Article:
October 21, 2012

Closing Arguments

The field for the ladies' year-end championships is set already, but with a few weeks left for the men, some of the sport's top players are making their final push to qualify. And a couple made quite a case for themselves this week.

Andreas Seppi may not be in contention for one of the eight spots in London, but after the year he's had already it might not be long before he is in that conversation. The twenty-eight year old took a set from Roger Federer in Doha and beat John Isner in Rome. He won a title in Belgrade -- the second of his career -- but perhaps his biggest accomplishment came at Roland Garros. Ranked #25 at the time and already having endured two five-set matches to make the fourth round, he took a two-set-to-one lead on top-seeded Novak Djokovic, before finally succumbing.

And this week in Moscow he brought exactly that kind of game. He lost just a handful of games in his first three matches, facing his biggest challenge in his opener against Igor Sijsling. Against Malek Jaziri in the semis Seppi needed just eighty minutes to get the win and reach his fourth final of the year. Meanwhile Thomaz Bellucci, trying to claw his way back up the rankings, went almost two-and-a-half hours on Saturday against big-serving Ivo Karlovic. The effort didn't seem to affect him in today's final -- at first. The Brazilian fired off eight aces to take the first set from Seppi, but his service game started to struggle in the second. The second-seeded Italian took advantage to force a tiebreak and, eventually, a deciding set in which he really raised his game. Dropping just four points on serve, Seppi kept his opponent off his game and finally closed out the win.

A little further east in Vienna Juan Martin Del Potro was doing his part to make his first year-end final since 2009. The tall Argentine started the year by re-cracking the top ten after a quarterfinal run in Australia. He followed it up with a final in Rotterdam and a title in Marseille. He made a couple other Major quarters, but the highlight of his season might have been a Bronze medal at the London Olympics, a feat he achieved after a heart-wrenching loss to Roger Federer in the semis. Now back at #8 in the world -- his highest ranking since dropping U.S. Open points in 2010 -- he is poised to make a real stab at the elite again.

There was a little bit of luck on DelPo's side this week in Austria -- seeded Benoit Paire and Robin Haas both lost their first round matches, and hugely volatile Jurgen Melzer bowed out in his opener a round later. DelPo was nevertheless tested in his campaign -- in a three-hour, three-tiebreak, sixty-two ace, no-break match against qualifier Daniel Brands, it took everything in him to notch even one win. Two rounds later he was challenged again, this time by tricky Gilles Muller who put together another ace-fest -- this time with a relative piddling thirty-three -- but again prevailed to reach his second final in Vienna. On the bottom half of the draw, though, qualifier Grega Zemlja was establishing himself as quite the giant killer. He'd taken out Xavier Malisse, recently resurgent Tommy Haas and world #9 Janko Tipsarevic on the way to his first ever championship match, each in a three-set match. But his run finally ended Sunday afternoon -- the Slovenian kept things close to start, but eventually DelPo's experience won out. Winning over eighty percent of his first serves and allowing just one break conversion, the top seed made good and marked his most prolific year since winning the U.S. Open.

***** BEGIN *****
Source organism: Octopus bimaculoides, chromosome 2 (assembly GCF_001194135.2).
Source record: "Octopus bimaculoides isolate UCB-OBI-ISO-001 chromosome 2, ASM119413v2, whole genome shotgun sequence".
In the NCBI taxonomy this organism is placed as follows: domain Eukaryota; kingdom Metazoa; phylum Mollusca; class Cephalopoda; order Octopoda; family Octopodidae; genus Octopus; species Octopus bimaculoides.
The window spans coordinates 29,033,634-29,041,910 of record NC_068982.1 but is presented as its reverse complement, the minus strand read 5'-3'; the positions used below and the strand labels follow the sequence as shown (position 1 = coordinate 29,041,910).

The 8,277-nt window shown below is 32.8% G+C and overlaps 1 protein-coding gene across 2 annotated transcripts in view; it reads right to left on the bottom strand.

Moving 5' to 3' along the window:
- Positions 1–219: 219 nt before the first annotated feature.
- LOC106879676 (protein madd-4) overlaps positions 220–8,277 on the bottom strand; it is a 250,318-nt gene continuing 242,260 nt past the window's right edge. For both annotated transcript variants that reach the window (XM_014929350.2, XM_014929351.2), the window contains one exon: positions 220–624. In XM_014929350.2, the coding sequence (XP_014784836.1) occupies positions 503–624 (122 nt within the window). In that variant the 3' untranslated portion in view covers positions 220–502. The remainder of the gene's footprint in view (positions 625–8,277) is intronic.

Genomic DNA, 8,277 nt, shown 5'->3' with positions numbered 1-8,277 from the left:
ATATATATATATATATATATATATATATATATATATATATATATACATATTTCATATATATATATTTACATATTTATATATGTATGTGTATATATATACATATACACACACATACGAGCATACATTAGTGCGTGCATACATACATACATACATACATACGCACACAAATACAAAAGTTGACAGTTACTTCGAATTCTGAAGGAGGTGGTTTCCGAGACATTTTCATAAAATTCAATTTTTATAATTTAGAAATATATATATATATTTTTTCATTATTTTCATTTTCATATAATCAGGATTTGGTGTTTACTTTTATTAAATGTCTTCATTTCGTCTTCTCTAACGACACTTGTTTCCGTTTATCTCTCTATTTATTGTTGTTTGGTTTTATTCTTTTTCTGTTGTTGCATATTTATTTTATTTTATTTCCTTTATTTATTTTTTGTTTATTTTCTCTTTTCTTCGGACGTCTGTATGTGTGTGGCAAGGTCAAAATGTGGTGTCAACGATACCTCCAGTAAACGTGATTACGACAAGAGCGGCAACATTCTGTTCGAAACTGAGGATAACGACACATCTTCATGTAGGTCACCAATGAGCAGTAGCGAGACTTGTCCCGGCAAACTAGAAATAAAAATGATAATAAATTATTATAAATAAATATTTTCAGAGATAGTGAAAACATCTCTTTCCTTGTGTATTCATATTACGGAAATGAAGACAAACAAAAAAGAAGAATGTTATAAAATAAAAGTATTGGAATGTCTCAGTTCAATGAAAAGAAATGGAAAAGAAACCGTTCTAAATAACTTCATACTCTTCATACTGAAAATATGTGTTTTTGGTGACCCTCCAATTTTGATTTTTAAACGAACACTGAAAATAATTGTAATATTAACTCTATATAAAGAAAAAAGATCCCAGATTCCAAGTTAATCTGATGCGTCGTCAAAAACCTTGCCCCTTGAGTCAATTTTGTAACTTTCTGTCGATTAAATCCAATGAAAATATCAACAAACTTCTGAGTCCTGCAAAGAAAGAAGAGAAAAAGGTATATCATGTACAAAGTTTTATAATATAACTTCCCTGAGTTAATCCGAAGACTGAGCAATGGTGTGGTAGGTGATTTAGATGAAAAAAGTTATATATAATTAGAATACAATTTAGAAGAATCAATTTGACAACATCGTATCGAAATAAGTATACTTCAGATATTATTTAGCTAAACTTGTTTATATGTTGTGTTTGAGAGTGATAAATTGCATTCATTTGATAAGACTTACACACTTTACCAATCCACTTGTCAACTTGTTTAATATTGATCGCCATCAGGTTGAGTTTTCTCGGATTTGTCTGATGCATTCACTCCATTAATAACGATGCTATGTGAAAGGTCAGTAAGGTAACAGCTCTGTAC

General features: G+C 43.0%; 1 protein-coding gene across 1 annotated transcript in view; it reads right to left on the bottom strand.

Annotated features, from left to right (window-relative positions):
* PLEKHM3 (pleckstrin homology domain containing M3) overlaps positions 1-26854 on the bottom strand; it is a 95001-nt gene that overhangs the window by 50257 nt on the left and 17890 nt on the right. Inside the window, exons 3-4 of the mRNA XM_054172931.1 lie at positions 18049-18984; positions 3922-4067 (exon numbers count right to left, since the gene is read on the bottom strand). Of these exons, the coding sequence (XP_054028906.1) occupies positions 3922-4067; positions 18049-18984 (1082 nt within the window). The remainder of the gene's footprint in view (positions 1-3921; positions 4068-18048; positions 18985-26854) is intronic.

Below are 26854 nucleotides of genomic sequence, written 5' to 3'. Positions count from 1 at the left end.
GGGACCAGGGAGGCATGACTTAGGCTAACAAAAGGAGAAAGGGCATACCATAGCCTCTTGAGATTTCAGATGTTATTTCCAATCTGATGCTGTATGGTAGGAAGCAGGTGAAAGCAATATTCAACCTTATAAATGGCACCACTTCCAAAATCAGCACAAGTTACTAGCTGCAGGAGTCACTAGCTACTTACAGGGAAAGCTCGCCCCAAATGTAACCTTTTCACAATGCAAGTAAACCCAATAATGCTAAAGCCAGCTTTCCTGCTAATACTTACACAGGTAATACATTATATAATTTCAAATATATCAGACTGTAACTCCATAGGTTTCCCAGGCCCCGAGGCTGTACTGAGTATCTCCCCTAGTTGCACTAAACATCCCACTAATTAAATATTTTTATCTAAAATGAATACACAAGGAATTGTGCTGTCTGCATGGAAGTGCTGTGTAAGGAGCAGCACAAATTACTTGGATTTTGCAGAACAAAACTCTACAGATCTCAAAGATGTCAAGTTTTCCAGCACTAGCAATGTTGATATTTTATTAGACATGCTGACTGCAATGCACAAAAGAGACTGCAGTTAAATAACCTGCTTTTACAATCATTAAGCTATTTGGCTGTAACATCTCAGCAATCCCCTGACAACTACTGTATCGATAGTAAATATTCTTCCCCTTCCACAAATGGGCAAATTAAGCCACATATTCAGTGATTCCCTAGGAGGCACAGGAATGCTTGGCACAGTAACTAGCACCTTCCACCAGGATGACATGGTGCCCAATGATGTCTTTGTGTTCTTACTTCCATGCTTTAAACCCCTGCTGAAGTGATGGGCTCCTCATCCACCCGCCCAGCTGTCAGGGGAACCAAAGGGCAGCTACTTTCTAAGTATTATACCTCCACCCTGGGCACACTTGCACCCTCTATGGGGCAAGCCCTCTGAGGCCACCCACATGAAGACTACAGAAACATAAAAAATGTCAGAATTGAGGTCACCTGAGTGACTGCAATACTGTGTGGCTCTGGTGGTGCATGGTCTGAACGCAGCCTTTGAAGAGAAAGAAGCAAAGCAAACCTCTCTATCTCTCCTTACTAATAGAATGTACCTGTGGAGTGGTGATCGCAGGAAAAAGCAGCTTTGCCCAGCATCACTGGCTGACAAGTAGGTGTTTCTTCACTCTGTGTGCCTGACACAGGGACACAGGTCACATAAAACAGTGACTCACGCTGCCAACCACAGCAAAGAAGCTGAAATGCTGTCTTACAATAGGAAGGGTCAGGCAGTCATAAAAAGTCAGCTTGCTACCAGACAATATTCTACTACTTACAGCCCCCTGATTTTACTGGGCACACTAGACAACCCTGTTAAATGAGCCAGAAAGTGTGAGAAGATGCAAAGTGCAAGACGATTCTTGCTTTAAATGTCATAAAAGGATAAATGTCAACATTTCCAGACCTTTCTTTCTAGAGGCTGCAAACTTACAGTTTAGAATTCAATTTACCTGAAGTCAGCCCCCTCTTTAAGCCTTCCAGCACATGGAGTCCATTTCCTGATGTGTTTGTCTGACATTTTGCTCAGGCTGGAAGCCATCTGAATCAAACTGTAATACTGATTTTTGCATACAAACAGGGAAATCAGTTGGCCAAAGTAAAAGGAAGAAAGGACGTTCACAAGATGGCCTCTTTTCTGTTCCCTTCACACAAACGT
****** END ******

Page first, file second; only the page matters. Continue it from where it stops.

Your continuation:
In the meantime a couple other World Tour Final hopefuls were working their way through the draw in Stockholm. Jo-Wilfried Tsonga ended last year on quite a high note, winning a couple titles after the U.S. Open and making the finals in Paris and London. He's won a few trophies this year too, but only posted one match against a top-ten player all season. Tomas Berdych, on the other hand, has put together a more impressive 5-11 record against the sport's elite, including a stunning victory over Roger Federer in New York. Just last week he put together a straight-set win over Tsonga in the Shanghai quarters -- the match was close though, sixteen aces, eighty-plus percent of first serves won, just one break. In Sweden Tsonga was out for revenge, but it would all be for naught.

The two top seeds in Stockholm worked their way through the draw with little drama. Tsonga didn't drop a set until the semis when Marcos Baghdatis pushed him to a decider before the Cypriot retired. Berdych faced a couple more seeds on his route and only lost serve once -- against world #11 Nicolas Almagro in the semis he didn't allow one break opportunity and converted three of his own. The Czech fell into a deficit in the final, losing the first set to Tsonga in just their fourth career meeting and then getting down a break too. But he rallied to take the second and kept things close in the decider. He had a couple chances to break for the title, and though Tsonga was able to save two match points, he ultimately double-faulted away the game and the match. The win put Berdych a little closer to securing his third straight trip to London, and kept Tsonga on the sidelines for just a little while longer.

Clearly not all of these winners will make the trip to London, and only a couple might have any legitimate shot at winning there. But their triumphs this week certainly do a lot to prove just how strong they really are and, if they can keep it up as the season winds down, there's no telling just how many more wins they have left in them.

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